Snacks will be by my side. Some of this group living plan makes sense, but then it gets a little more complicated.
For three years or more, Senior City Planner Andrew Webb in Community Planning and Development has been putting a plan together. I watched two of the city council committee meetings, one in September and one in December. Going back through my notes brings it all back, but still more changes. (The slide above was part of the meeting in December.) But now, this is how the city is putting this on the agenda for Monday’s City Council meeting:
“Tonight (i.e., Monday, February 8), there will be a required public hearing on Council Bill 20-0888, relating to the Denver Zoning Code updating household regulations, consolidating residential care uses, and establishing a new congregate living use category – also known as the ‘Group Living Text Amendment’. Anyone wishing to speak on this matter must go online to sign up during the recess of Council.”
To begin, there are areas in Denver that have a different zoning code than the predominant zoning code. One might think that needs to be done fairly soon, because if this city wants an equitable zoning code to support this new concept, it’s time to get this in line with the predominant zoning code.
But back to the housing. Denver’s real estate market for several years was up and down. Now, the market is up and up and up. In a recent Westword story, what can you say, except, Whoa! How much affordable housing is out there? Not much. That is the big worry for many people.
This was the beginning of the story:
“The February Denver Metro Real Estate Market Trends Report, released this morning, February 3, by the Denver Metro Association of Realtors, reveals that detached single-family homes in the area set yet another record for average price, exceeding $629,000 in January.
“That’s a nearly $100,000 increase over the same period a year earlier.”
I find that totally scary, and because these sky-high prices are still selling like crazy, there aren’t enough homes and condos to satisfy those who want to buy. And during / after the Great Recession, real estate groups swooped in to purchase foreclosures, and turn them into rentals. Also, of course, there are people moving into Denver who sold a home elsewhere and came here with a bunch of cash. Whenever I read a story like this, it is clear to me that I could not buy my reasonably priced condo from the late 1990s, and could not afford to purchase this same condo today.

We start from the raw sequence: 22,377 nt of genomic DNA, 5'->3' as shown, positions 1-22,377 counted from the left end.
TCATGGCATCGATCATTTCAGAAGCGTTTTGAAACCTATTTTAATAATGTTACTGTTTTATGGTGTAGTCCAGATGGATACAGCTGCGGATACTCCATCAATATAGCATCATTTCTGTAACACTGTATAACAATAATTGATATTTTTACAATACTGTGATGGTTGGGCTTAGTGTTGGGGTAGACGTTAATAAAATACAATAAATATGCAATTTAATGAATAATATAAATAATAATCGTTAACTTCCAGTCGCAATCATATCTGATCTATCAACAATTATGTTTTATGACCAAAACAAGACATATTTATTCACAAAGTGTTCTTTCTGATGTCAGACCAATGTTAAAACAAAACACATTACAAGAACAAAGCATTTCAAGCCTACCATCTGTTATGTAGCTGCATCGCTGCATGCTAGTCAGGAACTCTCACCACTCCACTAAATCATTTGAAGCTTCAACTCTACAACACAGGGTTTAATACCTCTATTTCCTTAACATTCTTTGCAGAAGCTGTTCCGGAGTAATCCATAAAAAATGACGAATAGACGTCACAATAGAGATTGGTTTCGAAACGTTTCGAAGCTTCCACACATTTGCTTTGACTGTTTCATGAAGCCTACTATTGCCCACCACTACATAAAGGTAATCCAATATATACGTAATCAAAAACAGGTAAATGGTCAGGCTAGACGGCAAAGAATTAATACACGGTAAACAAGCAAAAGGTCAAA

And that’s one of the reasons the city is changing the zoning code to allow (generally) five people living in one house and not because they are relatives. Of course, it’s a lot more complicated than that, since larger homes can house more people. But finding a place to live in 2021 Denver, yes, there are zillions of new apartments, but some of the rents are hard to swallow, even though some of the prices apparently have dipped.
The “consolidating residential care uses” and “establishing a new congregate living use category” may possibly more time for comments during the public hearing. If there is one thing I wonder: This plan began to form something like three years ago, but now we are living in a time of a pandemic as more people may move in to share in the expenses of a rental or purchased home. (I would assume there are already numerous instances of people sharing an apartment because of finances. Denver is expensive.)
As well, these homes to be discussed last December needed to be licensed (apparently 54,000 licenses will need to be created – not a snap-your-fingers-and-it-is-done moment). If someone in a home is not behaving well, they can be evicted. And neighbors may be complaining about more cars on their streets, well, they will need to discuss this.
A group called Safe and Sound Denver is trying to stop this plan for various reasons, and they have been vocal. And, let’s be honest: Just as the area plans shifted to virtual meetings after March 2020, the Group Living process faced the same situation with people not showing up to discuss the pros and cons and make sure that all representatives were heard.
In September, there was a majority of City Council members against the plan, wanting to slow this down, and the concerns about the pandemic situation.
But by late December, with adjustments, the City Council members voted to send it to the full City Council. And there also have been more work done on this, and that’s where we are now: waiting for Monday.
There are many links below but only recently, since media outlets this week have been previewing what will happen on Monday: Tiny Letter, Denverite, Westword, Colorado Politics, and The Denver Post.